Participating in the same Facebook group can be a good entry point to a conversation, especially if you’re active and offering value.

5. Start a blog

We could go on and on about the benefits of starting a blog if you don’t have one already. You definitely don’t want to start a blog if you hate ROI, customer engagement, and lead generation.

A blog can help you build thought leadership and authority and attract potential clients when done correctly. Most businesses use their blog to share educational content that shows their audience how they can help solve important pain points.

The Harvard Business Review explains, “It is critical that the content your team produces is “outcome-based,” in that it focuses on the problems clients are facing rather than the products that the field is selling.”

The easiest way to get started is to identify topics your audience is interested in that align with what your company does.

Say, for example, you’re a service business that provides a fast, easy way to pay people internationally.

Your initial topics would be about the problems that you help online business owners solve, such as how to spend less time sending payments, how to calculate and compare currency conversion rates, and finding payment processors for the countries you’re sending money between.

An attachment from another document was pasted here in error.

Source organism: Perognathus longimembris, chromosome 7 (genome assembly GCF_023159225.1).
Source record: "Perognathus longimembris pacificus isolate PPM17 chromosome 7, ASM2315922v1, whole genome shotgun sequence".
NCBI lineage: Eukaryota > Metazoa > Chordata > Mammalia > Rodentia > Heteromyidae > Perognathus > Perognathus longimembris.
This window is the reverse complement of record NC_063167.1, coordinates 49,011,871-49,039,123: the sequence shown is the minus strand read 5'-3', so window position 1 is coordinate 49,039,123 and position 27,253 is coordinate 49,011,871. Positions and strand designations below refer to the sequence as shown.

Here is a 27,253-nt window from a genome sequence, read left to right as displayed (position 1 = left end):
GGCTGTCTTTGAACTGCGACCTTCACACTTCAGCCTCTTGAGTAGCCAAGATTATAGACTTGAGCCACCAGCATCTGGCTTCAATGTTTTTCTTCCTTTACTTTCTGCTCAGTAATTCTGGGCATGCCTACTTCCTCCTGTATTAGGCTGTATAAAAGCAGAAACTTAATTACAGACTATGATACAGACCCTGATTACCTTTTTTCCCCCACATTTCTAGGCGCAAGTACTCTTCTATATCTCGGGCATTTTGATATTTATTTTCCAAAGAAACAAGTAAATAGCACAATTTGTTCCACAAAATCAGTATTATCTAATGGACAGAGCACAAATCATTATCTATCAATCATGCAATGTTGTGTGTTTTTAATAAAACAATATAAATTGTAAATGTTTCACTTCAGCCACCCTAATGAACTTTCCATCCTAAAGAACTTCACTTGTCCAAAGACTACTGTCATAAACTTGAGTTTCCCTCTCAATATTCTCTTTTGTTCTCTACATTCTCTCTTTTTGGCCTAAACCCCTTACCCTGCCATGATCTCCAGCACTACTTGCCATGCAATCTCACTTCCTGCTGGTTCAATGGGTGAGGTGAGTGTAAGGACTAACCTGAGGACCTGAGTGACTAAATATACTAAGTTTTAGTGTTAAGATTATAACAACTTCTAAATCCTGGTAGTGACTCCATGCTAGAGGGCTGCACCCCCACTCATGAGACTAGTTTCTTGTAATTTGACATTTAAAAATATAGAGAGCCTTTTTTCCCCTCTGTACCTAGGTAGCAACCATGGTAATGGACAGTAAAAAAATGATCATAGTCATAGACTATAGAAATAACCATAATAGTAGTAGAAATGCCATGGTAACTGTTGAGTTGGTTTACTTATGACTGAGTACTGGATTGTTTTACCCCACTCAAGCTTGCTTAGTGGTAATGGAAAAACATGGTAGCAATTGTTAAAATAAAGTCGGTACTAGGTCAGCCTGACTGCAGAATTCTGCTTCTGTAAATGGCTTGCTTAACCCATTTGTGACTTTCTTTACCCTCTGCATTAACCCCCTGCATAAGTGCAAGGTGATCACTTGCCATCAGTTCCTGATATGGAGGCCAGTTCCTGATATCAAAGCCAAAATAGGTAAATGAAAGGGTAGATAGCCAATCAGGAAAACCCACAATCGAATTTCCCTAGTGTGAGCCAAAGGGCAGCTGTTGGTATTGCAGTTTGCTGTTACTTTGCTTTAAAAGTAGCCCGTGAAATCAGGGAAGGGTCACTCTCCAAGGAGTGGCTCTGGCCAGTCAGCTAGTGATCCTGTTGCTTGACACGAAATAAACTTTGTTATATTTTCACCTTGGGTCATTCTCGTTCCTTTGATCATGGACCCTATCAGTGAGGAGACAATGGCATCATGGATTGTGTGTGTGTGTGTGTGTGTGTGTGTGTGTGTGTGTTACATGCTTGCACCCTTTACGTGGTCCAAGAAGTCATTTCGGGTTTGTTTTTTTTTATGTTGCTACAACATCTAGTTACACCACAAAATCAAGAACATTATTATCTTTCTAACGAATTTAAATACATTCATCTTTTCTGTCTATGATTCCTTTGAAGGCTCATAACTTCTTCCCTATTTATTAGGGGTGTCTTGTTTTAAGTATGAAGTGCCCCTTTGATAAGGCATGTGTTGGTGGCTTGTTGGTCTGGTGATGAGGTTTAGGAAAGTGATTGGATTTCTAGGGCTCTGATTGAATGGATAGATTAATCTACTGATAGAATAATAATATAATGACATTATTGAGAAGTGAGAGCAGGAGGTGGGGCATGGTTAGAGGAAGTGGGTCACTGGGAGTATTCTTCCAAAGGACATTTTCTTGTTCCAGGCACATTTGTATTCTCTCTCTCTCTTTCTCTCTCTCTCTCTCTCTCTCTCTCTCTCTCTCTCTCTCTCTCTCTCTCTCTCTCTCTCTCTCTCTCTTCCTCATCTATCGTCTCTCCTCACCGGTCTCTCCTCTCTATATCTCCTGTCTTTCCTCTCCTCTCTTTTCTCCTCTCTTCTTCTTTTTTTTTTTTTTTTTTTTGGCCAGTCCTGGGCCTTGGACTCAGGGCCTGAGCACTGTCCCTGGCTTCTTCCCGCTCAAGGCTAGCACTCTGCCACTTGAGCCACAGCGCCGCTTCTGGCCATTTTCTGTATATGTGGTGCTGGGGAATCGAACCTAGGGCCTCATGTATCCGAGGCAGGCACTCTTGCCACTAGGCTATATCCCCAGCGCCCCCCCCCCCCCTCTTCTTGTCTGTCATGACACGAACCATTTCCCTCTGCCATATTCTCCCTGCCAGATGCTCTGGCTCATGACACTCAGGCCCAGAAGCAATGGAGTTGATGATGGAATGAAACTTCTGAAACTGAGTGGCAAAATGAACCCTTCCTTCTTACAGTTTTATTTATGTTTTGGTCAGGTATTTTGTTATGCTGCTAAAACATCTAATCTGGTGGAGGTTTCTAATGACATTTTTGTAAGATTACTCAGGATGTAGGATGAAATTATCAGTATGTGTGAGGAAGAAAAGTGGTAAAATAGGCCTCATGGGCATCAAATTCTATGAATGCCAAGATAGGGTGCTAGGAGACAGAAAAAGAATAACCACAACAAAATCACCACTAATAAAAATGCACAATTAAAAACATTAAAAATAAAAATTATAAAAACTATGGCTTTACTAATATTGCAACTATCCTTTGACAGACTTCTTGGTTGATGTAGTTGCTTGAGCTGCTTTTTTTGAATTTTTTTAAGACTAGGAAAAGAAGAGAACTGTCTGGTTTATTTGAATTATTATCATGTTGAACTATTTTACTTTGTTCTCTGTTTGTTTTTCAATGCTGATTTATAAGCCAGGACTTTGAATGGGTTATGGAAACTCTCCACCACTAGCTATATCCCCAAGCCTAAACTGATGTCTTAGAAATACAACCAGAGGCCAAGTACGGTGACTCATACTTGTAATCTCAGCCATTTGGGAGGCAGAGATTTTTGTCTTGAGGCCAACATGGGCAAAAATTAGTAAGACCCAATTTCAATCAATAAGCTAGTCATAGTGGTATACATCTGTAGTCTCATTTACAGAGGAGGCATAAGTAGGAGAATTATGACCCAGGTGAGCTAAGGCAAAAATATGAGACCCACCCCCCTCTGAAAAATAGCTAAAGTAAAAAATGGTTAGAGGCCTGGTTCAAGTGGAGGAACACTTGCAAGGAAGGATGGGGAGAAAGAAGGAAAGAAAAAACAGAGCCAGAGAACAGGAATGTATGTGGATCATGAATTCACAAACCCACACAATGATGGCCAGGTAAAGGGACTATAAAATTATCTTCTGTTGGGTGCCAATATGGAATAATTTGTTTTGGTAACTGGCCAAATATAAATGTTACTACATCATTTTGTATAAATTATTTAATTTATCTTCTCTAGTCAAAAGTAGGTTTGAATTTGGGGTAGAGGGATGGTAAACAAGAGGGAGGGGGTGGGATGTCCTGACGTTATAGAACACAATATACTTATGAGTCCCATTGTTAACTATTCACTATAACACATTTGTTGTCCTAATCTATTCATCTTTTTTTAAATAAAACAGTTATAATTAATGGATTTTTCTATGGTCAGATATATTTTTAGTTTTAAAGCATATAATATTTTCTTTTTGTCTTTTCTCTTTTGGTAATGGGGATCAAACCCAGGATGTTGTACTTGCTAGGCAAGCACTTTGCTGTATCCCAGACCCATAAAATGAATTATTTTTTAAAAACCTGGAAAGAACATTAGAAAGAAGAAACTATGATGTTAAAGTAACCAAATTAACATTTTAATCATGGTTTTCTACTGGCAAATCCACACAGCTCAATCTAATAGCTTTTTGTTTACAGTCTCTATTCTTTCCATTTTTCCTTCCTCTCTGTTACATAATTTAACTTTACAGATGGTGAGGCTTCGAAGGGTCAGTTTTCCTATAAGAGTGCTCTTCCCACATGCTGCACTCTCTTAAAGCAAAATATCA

Your blog shouldn’t be so focused on your business. Instead, it should serve up educational resources that your customers want. That’s how they’ll find you and discover your brand.

6. Write guest posts

You don’t have to keep all of those great insights to yourself. Pitching guest posts on other websites is another great way to get in front of customers. This is especially true if you find other sites that share your audience.

To get started, think about the type of blogs that would make the most sense for you to contact. These should be sites within your industry or that speak to your prospective customers.